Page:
Browse Publications Technical Papers 2006-01-0567
2006-04-03

Wake Related Wind Tunnel Corrections for Closed Wall Test Sections 2006-01-0567

In closed wall test sections the total correction to the measured drag usually consists of several parts: solid blockage corrections related to the displacement of the model, horizontal buoyancy corrections due to empty tunnel gradients and the wake blockage corrections, which are necessary to handle effects created by the displacement effect of the wake. The latter will be investigated in more detail in the paper.
The wake blockage correction usually consists of two parts: a correction to the measured dynamic pressure (q-correction) and a gradient correction, the so-called wake induced drag increment. Both corrections are directly dependent on the source strength which is equivalent to the displacement effect of the wake. Therefore the displacement of the wake is analyzed in more detail. It will be shown by using analytical as well as CFD results that the usual assumption of a displacement thickness equal to the momentum thickness introduces a significant error which results in severe undercorrection in high blockage conditions. This error affects both q-correction and wake induced drag increment, if the wake displacement is not determined from measured wall signatures (pressure, velocity).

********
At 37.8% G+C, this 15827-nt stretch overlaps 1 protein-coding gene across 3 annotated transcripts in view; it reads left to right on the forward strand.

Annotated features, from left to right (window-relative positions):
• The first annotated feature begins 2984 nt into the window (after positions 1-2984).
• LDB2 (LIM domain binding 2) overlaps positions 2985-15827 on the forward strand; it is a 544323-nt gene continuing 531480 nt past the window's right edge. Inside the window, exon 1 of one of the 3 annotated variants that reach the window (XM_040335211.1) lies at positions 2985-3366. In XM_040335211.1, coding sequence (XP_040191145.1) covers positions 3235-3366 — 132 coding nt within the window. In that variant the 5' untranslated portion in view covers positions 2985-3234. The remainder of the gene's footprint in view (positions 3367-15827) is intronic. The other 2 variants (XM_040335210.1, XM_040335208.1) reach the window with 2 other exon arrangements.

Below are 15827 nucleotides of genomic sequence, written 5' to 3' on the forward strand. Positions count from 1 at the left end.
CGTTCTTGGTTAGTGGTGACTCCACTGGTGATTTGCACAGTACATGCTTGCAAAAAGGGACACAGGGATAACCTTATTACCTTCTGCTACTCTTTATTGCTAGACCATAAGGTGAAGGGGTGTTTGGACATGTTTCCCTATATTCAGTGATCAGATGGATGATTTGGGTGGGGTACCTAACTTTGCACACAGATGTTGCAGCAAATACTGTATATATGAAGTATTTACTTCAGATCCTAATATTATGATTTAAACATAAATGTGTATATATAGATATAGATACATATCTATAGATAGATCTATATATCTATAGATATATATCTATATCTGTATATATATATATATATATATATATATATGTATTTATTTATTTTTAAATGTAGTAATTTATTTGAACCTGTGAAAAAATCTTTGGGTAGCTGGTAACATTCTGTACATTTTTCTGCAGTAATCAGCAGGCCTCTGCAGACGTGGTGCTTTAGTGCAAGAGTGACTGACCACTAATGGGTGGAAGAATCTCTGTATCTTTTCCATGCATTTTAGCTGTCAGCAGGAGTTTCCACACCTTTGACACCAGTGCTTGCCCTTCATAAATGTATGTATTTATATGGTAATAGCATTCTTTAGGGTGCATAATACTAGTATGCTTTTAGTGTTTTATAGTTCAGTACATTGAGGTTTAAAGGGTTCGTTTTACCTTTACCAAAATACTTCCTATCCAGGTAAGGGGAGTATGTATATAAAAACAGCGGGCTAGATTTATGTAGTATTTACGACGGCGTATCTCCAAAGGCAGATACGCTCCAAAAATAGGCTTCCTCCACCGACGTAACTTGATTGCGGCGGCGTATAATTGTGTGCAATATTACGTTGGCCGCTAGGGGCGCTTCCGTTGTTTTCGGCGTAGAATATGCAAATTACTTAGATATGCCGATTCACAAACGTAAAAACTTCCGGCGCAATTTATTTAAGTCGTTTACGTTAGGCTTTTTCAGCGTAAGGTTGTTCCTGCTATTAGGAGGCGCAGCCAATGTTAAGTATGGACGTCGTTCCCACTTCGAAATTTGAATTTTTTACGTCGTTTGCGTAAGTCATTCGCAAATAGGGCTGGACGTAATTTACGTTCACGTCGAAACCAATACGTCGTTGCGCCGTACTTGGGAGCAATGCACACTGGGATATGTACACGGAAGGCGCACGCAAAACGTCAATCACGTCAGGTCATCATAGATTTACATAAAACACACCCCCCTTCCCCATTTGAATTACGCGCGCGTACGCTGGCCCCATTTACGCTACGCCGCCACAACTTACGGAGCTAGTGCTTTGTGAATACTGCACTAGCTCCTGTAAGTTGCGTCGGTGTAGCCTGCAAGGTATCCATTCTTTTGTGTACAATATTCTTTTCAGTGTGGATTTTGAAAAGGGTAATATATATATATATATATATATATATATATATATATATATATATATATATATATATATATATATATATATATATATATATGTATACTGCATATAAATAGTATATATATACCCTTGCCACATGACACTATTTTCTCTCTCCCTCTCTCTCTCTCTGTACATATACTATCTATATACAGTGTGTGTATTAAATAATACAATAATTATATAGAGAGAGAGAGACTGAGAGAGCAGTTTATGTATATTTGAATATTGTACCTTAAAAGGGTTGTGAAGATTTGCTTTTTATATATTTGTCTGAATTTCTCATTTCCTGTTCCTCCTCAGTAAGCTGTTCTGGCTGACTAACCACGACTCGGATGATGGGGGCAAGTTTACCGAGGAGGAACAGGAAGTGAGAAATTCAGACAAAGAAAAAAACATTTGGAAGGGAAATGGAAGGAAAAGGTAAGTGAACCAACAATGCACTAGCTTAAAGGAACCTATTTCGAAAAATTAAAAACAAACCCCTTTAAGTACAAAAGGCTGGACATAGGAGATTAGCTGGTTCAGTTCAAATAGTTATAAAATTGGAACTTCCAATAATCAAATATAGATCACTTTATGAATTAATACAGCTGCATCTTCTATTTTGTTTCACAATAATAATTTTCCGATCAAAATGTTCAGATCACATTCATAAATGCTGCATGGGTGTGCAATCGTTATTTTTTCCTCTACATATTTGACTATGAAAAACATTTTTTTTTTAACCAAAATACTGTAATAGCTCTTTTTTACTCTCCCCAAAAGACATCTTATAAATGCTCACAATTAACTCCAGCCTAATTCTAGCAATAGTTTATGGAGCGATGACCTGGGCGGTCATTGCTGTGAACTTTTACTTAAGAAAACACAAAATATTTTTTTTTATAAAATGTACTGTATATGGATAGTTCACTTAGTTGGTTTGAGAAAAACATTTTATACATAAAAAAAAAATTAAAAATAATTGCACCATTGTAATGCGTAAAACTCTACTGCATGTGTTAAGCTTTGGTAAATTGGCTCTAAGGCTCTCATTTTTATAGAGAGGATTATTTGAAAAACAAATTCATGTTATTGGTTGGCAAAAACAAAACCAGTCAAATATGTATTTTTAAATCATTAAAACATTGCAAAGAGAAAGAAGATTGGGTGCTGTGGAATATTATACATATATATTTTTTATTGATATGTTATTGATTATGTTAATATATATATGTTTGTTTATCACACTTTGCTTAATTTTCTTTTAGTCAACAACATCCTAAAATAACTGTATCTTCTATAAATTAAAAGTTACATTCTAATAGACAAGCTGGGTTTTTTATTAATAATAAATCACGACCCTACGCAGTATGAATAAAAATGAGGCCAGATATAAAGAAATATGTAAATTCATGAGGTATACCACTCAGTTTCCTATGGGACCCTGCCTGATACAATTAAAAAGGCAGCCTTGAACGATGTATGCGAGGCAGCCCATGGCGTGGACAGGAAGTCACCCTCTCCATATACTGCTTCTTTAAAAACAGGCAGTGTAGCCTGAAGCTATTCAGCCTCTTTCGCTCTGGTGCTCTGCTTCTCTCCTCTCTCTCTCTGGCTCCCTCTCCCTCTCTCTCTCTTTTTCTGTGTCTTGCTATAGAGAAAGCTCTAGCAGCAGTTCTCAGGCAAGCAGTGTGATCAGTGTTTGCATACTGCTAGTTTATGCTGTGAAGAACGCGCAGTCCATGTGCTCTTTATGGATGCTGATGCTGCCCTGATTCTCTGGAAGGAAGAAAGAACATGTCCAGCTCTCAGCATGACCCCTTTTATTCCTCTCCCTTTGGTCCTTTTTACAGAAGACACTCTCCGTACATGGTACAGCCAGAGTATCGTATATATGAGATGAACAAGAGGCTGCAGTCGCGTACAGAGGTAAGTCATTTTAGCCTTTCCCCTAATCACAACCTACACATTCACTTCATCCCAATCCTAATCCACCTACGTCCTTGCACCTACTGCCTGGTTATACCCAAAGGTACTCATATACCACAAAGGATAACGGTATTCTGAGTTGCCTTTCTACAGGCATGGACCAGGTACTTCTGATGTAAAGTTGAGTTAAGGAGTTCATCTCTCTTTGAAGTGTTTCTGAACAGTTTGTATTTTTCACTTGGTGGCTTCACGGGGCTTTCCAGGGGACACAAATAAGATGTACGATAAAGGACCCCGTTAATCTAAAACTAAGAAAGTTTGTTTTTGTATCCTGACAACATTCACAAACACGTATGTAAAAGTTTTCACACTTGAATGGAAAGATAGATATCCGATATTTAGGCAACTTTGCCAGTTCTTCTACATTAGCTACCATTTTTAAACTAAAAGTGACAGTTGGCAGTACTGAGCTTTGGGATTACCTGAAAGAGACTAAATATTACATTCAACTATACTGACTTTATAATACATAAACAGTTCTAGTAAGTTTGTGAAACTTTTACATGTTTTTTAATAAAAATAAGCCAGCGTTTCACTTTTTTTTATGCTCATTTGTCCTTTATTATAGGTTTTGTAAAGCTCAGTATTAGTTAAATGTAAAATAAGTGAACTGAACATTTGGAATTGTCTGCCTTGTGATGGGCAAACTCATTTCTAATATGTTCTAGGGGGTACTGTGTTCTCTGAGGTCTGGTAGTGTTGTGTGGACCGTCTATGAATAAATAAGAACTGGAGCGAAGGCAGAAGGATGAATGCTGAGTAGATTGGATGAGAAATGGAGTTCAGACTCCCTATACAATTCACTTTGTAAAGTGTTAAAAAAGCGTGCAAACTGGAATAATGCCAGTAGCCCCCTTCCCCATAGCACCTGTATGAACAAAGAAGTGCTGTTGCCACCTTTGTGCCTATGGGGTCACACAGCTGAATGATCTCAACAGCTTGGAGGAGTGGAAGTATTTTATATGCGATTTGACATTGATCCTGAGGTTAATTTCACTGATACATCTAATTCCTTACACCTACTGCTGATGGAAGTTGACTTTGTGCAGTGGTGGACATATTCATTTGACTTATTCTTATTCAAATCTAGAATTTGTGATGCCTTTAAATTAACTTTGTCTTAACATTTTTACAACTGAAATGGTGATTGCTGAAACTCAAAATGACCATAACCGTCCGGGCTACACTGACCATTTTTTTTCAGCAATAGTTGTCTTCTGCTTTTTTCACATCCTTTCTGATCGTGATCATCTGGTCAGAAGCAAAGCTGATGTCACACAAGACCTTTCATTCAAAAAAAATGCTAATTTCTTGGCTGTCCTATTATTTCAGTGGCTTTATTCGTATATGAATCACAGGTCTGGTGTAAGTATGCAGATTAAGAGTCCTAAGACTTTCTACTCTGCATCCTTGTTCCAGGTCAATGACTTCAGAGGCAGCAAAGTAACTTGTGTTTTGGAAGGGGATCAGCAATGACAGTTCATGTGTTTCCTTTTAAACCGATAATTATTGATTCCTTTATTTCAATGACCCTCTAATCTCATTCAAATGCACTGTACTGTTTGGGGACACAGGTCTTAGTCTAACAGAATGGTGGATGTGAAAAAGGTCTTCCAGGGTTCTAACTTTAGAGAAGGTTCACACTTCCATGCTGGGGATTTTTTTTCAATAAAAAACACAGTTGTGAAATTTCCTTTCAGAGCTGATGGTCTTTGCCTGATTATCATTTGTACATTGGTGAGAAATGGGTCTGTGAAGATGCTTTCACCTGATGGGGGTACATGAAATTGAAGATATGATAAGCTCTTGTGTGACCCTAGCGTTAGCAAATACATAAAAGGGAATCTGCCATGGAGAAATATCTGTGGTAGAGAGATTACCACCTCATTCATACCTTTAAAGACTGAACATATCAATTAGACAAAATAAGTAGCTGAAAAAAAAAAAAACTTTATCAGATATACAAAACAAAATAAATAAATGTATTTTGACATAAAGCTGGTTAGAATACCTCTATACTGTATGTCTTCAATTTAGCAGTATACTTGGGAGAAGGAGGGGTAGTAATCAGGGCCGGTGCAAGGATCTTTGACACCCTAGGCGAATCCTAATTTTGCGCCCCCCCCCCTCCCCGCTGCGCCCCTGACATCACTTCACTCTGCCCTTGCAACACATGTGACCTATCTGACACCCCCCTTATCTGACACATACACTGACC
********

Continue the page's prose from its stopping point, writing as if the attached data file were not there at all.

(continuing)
It will be shown that the displacement effect of the wake is typically not constant but is dependent on the stream-wise distance from the model. The increase in displacement will be calculated for a number of cases, including streamlined and bluff bodies as well as laminar and turbulent flow in the wake. In order to keep an easily usable approximation for the wake displacement a proposal for an enhancement factor to the momentum thickness (which in the classical approach is used as approximation to the displacement) will be made.
Finally the total correction is tested using CFD results. Using the detailed flow information available from the numerical solutions the total correction is split up into the individual contributions of solid blockage, wake blockage and wake induced drag increment. It is found that the solid blockage correction and the wake induced drag increment are approximately correct, whereas the wake blockage contribution is still significantly too small. Possible reasons for this are discussed.

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